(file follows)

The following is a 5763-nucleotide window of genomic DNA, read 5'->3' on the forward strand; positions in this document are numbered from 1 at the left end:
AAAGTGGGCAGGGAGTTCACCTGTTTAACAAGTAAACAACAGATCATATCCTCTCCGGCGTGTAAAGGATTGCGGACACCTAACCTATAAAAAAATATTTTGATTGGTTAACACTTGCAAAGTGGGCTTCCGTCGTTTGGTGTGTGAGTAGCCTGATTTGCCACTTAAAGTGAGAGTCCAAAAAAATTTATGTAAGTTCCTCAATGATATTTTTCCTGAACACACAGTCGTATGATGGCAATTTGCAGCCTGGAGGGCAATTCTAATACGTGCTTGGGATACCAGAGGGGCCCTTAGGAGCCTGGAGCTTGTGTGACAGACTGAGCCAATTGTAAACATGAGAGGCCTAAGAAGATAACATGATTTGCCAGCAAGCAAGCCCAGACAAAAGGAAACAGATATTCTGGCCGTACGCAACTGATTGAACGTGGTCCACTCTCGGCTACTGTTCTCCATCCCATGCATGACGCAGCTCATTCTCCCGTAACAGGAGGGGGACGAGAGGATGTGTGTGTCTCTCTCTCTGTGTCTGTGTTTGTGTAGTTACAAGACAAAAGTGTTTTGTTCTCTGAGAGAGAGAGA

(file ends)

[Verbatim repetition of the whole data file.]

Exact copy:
The following is a 5763-nucleotide window of genomic DNA, read 5'->3' on the forward strand; positions in this document are numbered from 1 at the left end:
AAAGTGGGCAGGGAGTTCACCTGTTTAACAAGTAAACAACAGATCATATCCTCTCCGGCGTGTAAAGGATTGCGGACACCTAACCTATAAAAAAATATTTTGATTGGTTAACACTTGCAAAGTGGGCTTCCGTCGTTTGGTGTGTGAGTAGCCTGATTTGCCACTTAAAGTGAGAGTCCAAAAAAATTTATGTAAGTTCCTCAATGATATTTTTCCTGAACACACAGTCGTATGATGGCAATTTGCAGCCTGGAGGGCAATTCTAATACGTGCTTGGGATACCAGAGGGGCCCTTAGGAGCCTGGAGCTTGTGTGACAGACTGAGCCAATTGTAAACATGAGAGGCCTAAGAAGATAACATGATTTGCCAGCAAGCAAGCCCAGACAAAAGGAAACAGATATTCTGGCCGTACGCAACTGATTGAACGTGGTCCACTCTCGGCTACTGTTCTCCATCCCATGCATGACGCAGCTCATTCTCCCGTAACAGGAGGGGGACGAGAGGATGTGTGTGTCTCTCTCTCTGTGTCTGTGTTTGTGTAGTTACAAGACAAAAGTGTTTTGTTCTCTGAGAGAGAGAGA